UQ asks: Could we build a Star Wars lightsaber?
Unless you’ve been living in exile on Dagobah, you’ve probably noticed that Star Wars: Episode VII screened around the world recently.
Many elements of the Star Wars franchise have become icons of popular culture: none more so than the lightsaber.
While the lightsaber is a fictional weapon, it is an undeniably ingenious invention—compact and lightweight with a hypnotising beam that can effortlessly cut through steel.
But what would it take to actually build one?
The University of Queensland’s theoretical physicists from the ARC Centre of Excellence for Engineered Quantum Systems (EQuS) explain the possibilities.
According to physics researcher Martin Ringbauer, the main problem with building a lightsaber is controlling a beam of light.
“You can’t just make a laser stop without it hitting something solid or being reflected back on itself with a mirror,” Mr Ringbauer says. “Light doesn’t like to interact with itself, so two beams of light would actually pass through each other—which wouldn’t be very useful in a fight.”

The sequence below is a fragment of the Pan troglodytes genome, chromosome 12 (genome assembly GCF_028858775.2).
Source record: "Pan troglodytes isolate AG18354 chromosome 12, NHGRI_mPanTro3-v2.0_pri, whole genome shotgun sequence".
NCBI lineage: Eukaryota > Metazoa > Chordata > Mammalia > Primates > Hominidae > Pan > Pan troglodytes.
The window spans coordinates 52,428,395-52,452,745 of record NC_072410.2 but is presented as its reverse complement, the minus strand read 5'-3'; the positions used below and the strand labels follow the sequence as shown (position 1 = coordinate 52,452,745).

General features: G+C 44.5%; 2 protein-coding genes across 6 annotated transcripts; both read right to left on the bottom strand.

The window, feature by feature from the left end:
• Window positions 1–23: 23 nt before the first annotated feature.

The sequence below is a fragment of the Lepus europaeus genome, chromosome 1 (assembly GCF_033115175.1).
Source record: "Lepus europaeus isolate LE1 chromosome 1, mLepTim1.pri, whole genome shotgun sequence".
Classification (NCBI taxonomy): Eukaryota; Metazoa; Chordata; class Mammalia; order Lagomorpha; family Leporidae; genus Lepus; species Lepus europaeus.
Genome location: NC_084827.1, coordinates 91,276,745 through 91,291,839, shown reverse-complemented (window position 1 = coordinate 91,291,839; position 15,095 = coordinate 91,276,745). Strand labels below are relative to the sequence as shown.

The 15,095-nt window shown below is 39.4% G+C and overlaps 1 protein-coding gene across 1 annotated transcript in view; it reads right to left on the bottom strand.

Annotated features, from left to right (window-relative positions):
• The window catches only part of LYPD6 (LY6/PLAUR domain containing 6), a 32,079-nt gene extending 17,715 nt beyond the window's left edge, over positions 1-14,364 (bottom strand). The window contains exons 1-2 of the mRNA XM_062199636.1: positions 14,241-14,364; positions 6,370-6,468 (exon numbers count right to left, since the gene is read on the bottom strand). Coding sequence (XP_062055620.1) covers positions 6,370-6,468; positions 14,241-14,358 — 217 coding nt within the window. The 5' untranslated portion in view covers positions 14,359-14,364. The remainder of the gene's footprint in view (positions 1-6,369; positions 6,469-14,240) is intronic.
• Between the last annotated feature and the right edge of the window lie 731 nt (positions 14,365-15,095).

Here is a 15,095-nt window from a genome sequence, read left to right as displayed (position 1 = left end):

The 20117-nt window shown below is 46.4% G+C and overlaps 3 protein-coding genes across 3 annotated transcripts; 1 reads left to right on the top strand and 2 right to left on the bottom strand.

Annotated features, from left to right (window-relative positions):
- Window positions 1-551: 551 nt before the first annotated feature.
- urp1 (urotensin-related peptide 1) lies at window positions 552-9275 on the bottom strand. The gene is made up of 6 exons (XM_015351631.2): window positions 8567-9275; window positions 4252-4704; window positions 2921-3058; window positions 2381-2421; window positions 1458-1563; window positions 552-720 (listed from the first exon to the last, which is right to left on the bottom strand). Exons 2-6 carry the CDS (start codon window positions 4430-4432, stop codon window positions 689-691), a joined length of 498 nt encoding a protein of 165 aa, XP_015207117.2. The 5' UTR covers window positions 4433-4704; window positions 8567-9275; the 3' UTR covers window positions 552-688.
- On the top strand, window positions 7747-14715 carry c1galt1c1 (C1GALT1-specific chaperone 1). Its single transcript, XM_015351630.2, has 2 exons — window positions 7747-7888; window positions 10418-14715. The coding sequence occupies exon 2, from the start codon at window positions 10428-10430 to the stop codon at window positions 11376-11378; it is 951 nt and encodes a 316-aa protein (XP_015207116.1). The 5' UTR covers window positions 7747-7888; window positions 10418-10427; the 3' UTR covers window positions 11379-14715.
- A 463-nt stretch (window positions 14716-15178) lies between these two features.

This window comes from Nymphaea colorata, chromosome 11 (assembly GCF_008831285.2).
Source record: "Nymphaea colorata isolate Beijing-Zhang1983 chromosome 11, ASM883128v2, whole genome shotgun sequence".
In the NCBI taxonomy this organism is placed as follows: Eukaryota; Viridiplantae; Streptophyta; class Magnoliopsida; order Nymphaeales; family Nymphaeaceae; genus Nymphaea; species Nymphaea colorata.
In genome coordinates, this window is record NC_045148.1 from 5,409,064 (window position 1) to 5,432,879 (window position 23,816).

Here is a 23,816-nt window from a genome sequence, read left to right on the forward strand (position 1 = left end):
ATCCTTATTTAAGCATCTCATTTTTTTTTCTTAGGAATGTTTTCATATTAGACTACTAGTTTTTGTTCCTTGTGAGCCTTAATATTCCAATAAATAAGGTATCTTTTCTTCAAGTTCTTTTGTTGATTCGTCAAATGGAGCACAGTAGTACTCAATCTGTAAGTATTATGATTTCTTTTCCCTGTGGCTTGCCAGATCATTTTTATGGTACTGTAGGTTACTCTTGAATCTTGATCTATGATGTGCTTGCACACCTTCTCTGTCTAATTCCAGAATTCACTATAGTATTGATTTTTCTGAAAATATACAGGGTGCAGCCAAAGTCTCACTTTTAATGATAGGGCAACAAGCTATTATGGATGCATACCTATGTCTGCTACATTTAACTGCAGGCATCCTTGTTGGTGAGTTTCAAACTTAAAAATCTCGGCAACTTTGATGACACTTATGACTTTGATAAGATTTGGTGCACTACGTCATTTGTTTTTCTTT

Even if a beam of light could be controlled, the next problem is generating enough energy in the small hilt of a lightsaber to power a laser.
“Currently, we have very powerful industrial lasers that can cut through steel, used, for example, in car manufacturing,” Mr Ringbauer says.
“We also have laser weapons which companies like Boeing have developed to shoot down drones; however, these are more like the size of trucks to generate enough power to fire the laser—far from a handheld weapon.”
How we are using lasers today
Using lasers in everyday life might sound futuristic, but physics researcher James Bennett says they are actually all around us.
“These days everyone has lasers in their home for digital optical storage like DVDs,” Mr Bennett says. “And of course a lot of our internet is completely reliant on lasers.”
EQuS researchers are working to take lasers to the next step in fundamental research and market applications.
“We can use lasers to control atoms, how they move and what their energy is,” Mr Bennett says.“This lets us build very sensitive machines to measure local gravity, which would let us find resources in the ground, for example.
“What I’m looking at is using light to control vibrations, so we could heat or cool objects by removing or adding vibrations.”